For the musician this is all good news. The fact that there are more people viewing the service than the numbers suggest means that it's not yet time to bail on the network like many have suggested. Twitter is still an especially powerful tool for an artist or band.

Monday, April 20, 2015

TIDAL Fires Their CEO And Lots Of Staff

The infamous TIDAL relaunch
When Jay-Z's new streaming service TIDAL relaunched a few weeks ago with a lot of undue pomp and circumstance, you can be pretty sure that it didn't expect the backlash that ensued. Not only were music fans and potential users turned off by music's one percenters taking about making making more money off the back of paying subscribers, but fellow artists, producers and music execs as well.

It looks like all the hubbub has had some effect, as multiple reports have Tidal firing 25 staff members, including CEO Andy Chen. The company acknowledged that Chen is being replaced by former CEO Peter Tonstad, but the company categorized the other firings as "redundancies" and "streamlining."

In a statement posted by Business Insider, TIDAL explained the rehiring of Tonstad:

TIDAL’s new interum [sic] CEO is Peter Tonstad – a former CEO of parent company Aspiro Group. He has a better understanding of the industry and a clear vision for how the company is looking to change the status quo. He's streamlining resources to ensure talent is maximized to enhance the customer experience. We've eliminated a handful of positions and refocused our company-wide talent to address departments that need support and cut redundancies. TIDAL’s offices globally will remain and grow: we are already hiring for several new positions now. We're excited about our future and what's in-store for fans who want the best listening experience.

Although TIDAL enjoyed some enviable press coverage after its relaunch, the reviews generally haven't been kind, with many calling the catalog insufficient and others reported that the difference between the $19.95 per month high-definition audio tier and the standard quality tier generally indiscernible under most modern conditions.

Even the exclusive music and video content promised by the company's superstar shareholders proved to be short-lived, soon showing up on other streaming networks.

While the firings may or may not be related to the poor launch, TIDAL continues to stay in the news for all the wrong reasons.

Friday, April 17, 2015

TuneCore Acquired By Believe Digital

Believe Digital image
Digital music aggregator Tuncore, one of the pioneers in that area of the music business, has been acquired by Believe Digital for an undisclosed amount. Believe is the French version of Tunecore only larger, operating in 29 countries.

Both companies will reportedly retain their current staffs and continue operating as normal, but will now be owned by a new corporate entity called Tunecore & Believe Digital Services.

The new company is now a heavyweight in music aggregation, reportedly responsible for 25 to 30% of all uploads to iTunes every day.

This merger may turn out to be a significant upgrade for artists currently signed to Tunecore.

Tunecore company stresses services more for the DIY artist who does everything for himself, while Believe is known for its artist hand-holding. The company features departments for marketing, radio promotions, and project management - all the services usually provided by a record label.

Of course, those services are all for hire, but just the fact that they're available is a step in the right direction for many artists that don't have a clue what to do after they finish recording and uploading their songs.

Usually mergers and acquisitions like this are to the detriment of the end users. This time it may turn out to be a giant positive for artists and bands everywhere.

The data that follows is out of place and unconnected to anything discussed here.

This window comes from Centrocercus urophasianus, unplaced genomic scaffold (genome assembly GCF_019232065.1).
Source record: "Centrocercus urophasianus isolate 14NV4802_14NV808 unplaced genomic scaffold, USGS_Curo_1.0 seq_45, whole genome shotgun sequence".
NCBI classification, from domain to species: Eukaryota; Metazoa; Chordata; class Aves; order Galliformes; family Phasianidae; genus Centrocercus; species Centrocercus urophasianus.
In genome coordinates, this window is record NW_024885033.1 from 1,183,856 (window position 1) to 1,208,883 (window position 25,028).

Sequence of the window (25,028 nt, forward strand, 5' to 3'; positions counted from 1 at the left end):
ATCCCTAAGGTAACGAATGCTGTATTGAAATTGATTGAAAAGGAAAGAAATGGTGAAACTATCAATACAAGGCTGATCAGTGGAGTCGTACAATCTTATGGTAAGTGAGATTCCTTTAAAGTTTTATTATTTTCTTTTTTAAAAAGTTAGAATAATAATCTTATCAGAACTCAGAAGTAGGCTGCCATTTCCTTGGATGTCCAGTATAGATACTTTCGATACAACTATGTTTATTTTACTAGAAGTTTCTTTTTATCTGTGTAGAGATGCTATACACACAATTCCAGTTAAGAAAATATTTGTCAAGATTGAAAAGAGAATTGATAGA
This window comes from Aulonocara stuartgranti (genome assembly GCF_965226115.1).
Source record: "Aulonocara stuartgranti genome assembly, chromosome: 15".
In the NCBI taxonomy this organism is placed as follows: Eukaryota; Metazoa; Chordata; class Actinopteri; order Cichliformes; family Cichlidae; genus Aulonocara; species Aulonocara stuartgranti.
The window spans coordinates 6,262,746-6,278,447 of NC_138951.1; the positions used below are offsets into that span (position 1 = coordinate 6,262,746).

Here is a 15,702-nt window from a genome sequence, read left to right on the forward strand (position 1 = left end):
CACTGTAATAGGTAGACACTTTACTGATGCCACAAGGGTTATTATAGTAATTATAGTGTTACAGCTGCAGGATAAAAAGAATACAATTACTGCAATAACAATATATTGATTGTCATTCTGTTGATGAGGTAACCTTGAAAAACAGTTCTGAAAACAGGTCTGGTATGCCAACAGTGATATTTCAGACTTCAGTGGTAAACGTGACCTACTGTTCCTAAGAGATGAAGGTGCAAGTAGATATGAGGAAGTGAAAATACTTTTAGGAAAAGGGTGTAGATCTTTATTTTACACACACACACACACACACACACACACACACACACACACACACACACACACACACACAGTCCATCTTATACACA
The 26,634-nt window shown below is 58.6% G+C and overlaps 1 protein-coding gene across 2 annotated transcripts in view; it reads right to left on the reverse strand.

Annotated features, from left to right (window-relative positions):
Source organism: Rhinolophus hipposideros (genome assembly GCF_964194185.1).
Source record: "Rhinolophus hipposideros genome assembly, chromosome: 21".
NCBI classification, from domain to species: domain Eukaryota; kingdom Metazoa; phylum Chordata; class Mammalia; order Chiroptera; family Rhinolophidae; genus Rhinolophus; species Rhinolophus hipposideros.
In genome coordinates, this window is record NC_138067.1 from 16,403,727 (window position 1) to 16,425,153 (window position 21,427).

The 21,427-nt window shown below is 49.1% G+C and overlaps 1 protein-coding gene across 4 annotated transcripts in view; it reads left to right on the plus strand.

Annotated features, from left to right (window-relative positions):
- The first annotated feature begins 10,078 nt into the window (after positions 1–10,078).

Thursday, April 16, 2015

Digital Music And Physical Sales Now At Equal Strength

vinyl kills the MP3 image
The IFPI, the organization that represents record companies across the globe, just released its annual Global Digital Music Report showing that worldwide digital music sales equaled physical sales for the first time. Digital revenues grew 6.9% last year to $6.9 billion USD, which represents 46% of total revenue, exactly the same as physical sales of CDs and vinyl.

Overall, the global revenue for music stayed roughly the same in 2014 as the previous year, coming in at $15.03 billion, which was down just 0.4%. Still, some might consider that a victory considering that digital music sales continue to increase at a level that offsets the decline of physical sales.

A data point that jumps out of the report is that the number of paying streaming subscribers now tops 41 million, which represents an estimated 46% increase. This brought in around $1.6 billion in revenue, or about 26% of the digital market.

What's interesting about the subscriber number is that many feel that it's just the tip of the iceberg when it comes to tapping the potential streaming market, since the report sites another 100 million users now subscribe to a free music streaming tier as well.

According to the IFPI report, a commissioned study undertaken by Ipsos across the top 13 music markets found that only 35% of Internet users accessed a free streaming service in the last six months. That leaves a lot of room for growth. Read more on Forbes.

You should follow me on Forbes for some insights on the new music business, Twitter and Facebook for daily news and updates on production and the music business.

Wednesday, April 15, 2015

A Bank Starts Its Own Streaming Service, And It Might Make Sense

Streaming music services image
What do you think your reaction would be if I told you that a major banking institution just started its own music streaming service? If you knew anything about the music business, chances are you'd be incredulous. With all the existing competition in the marketplace and some deep pocketed players about to re-enter the sector in a big way, at first look this move seems to be somewhat misguided, especially for a major bank.

There may be one place where this action defies common wisdom however, and that's in Brazil.

Billboard recently reported that Brazilian banking giant Banco Bradesco (#63 on the Forbes Global 2000) entered into a partnership with Universal Music Group to create a new streaming music service exclusively for its credit card holders.